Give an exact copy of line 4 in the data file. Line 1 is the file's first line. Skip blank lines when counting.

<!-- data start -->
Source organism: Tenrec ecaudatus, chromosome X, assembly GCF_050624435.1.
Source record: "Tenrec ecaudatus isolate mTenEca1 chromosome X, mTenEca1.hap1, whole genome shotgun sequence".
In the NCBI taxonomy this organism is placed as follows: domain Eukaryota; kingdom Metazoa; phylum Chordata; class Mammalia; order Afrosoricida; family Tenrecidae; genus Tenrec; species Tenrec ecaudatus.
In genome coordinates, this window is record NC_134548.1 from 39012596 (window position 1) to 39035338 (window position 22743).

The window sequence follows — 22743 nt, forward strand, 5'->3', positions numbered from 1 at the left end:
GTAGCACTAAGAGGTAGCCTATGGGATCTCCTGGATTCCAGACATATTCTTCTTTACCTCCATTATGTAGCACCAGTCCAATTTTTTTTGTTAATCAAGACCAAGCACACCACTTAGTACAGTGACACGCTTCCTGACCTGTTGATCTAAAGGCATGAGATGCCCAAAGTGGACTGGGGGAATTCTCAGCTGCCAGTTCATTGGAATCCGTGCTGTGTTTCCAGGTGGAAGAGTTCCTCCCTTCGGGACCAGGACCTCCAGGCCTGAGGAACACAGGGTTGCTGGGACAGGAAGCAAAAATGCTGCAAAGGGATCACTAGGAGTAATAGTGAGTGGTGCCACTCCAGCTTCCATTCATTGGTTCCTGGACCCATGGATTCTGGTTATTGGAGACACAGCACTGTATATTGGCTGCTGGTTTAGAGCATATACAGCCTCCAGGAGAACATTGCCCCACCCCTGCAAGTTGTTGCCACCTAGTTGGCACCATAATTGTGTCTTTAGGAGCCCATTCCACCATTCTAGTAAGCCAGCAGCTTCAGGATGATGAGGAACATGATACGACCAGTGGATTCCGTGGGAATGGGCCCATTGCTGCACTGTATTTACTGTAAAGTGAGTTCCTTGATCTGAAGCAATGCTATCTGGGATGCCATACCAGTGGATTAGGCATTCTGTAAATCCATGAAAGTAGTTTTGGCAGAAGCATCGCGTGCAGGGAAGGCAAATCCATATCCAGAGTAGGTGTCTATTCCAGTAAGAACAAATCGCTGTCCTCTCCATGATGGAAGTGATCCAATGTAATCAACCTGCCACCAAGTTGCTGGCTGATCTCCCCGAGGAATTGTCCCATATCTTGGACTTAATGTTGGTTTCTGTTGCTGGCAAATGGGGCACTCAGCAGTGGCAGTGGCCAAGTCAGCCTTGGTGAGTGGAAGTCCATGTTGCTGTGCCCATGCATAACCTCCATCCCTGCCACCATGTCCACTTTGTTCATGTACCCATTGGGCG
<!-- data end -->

In genome coordinates, this window is record NC_134548.1 from 39012596 (window position 1) to 39035338 (window position 22743).